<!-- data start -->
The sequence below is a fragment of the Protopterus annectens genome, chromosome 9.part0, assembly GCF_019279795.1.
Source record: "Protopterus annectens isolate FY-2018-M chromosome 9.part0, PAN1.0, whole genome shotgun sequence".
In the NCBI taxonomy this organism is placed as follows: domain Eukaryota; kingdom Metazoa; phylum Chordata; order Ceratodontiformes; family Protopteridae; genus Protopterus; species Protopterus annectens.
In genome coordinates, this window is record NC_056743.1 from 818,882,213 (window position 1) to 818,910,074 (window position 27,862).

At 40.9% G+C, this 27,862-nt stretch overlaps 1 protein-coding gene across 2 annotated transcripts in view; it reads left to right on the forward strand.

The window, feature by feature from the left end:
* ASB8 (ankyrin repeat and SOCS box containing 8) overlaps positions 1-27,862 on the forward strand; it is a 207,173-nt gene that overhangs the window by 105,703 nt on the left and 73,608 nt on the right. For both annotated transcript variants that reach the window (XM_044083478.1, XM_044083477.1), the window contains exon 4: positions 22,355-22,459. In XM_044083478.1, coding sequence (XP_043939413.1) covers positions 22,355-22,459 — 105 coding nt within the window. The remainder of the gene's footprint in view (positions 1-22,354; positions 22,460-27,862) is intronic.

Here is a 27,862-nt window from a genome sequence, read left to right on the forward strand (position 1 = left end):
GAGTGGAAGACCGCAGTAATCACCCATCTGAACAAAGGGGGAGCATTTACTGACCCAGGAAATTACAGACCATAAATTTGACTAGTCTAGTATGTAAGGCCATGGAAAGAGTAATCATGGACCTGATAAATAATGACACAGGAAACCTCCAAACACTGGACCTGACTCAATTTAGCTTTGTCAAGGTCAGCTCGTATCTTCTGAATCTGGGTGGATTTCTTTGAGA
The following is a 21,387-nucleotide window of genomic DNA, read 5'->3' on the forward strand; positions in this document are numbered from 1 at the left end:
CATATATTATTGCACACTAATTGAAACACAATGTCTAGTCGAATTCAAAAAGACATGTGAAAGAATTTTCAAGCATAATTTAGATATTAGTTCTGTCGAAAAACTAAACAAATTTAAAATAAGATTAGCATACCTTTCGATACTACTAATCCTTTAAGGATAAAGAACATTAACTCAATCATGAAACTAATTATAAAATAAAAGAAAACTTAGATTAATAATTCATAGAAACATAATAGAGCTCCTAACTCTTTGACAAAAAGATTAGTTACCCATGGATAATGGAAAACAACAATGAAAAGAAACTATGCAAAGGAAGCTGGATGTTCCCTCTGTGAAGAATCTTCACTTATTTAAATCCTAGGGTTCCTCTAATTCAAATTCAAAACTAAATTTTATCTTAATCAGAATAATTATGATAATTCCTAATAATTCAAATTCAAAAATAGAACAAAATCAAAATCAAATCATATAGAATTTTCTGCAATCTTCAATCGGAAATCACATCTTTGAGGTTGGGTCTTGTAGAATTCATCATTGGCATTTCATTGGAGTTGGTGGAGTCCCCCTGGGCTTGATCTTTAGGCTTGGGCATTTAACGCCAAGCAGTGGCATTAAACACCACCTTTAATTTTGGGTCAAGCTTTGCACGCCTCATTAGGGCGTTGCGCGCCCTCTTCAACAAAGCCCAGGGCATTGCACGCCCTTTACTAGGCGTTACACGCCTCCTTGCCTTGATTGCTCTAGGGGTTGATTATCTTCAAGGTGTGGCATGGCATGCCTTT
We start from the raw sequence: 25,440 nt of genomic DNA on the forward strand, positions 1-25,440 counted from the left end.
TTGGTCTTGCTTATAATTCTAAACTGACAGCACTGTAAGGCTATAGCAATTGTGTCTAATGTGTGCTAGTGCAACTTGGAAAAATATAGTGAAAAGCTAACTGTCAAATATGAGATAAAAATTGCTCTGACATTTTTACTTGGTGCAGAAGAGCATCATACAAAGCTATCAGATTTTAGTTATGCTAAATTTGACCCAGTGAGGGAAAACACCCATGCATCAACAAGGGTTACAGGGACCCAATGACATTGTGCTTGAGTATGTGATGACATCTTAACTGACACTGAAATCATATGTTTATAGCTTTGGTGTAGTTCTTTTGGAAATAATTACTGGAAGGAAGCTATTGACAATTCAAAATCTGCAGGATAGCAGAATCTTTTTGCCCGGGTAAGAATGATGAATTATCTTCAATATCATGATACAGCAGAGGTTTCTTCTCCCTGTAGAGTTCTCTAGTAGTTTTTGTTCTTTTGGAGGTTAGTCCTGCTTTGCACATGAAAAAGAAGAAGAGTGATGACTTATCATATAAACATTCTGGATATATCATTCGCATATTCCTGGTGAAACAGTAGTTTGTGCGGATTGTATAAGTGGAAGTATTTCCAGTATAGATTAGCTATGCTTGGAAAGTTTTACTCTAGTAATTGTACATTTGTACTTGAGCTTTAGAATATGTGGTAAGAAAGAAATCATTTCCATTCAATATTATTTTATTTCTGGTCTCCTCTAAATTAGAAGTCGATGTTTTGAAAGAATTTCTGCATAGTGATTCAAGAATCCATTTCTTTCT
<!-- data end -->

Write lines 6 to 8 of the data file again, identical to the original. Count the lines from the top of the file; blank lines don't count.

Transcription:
The window, feature by feature from the left end:
* ASB8 (ankyrin repeat and SOCS box containing 8) overlaps positions 1-27,862 on the forward strand; it is a 207,173-nt gene that overhangs the window by 105,703 nt on the left and 73,608 nt on the right. For both annotated transcript variants that reach the window (XM_044083478.1, XM_044083477.1), the window contains exon 4: positions 22,355-22,459. In XM_044083478.1, coding sequence (XP_043939413.1) covers positions 22,355-22,459 — 105 coding nt within the window. The remainder of the gene's footprint in view (positions 1-22,354; positions 22,460-27,862) is intronic.

Here is a 27,862-nt window from a genome sequence, read left to right on the forward strand (position 1 = left end):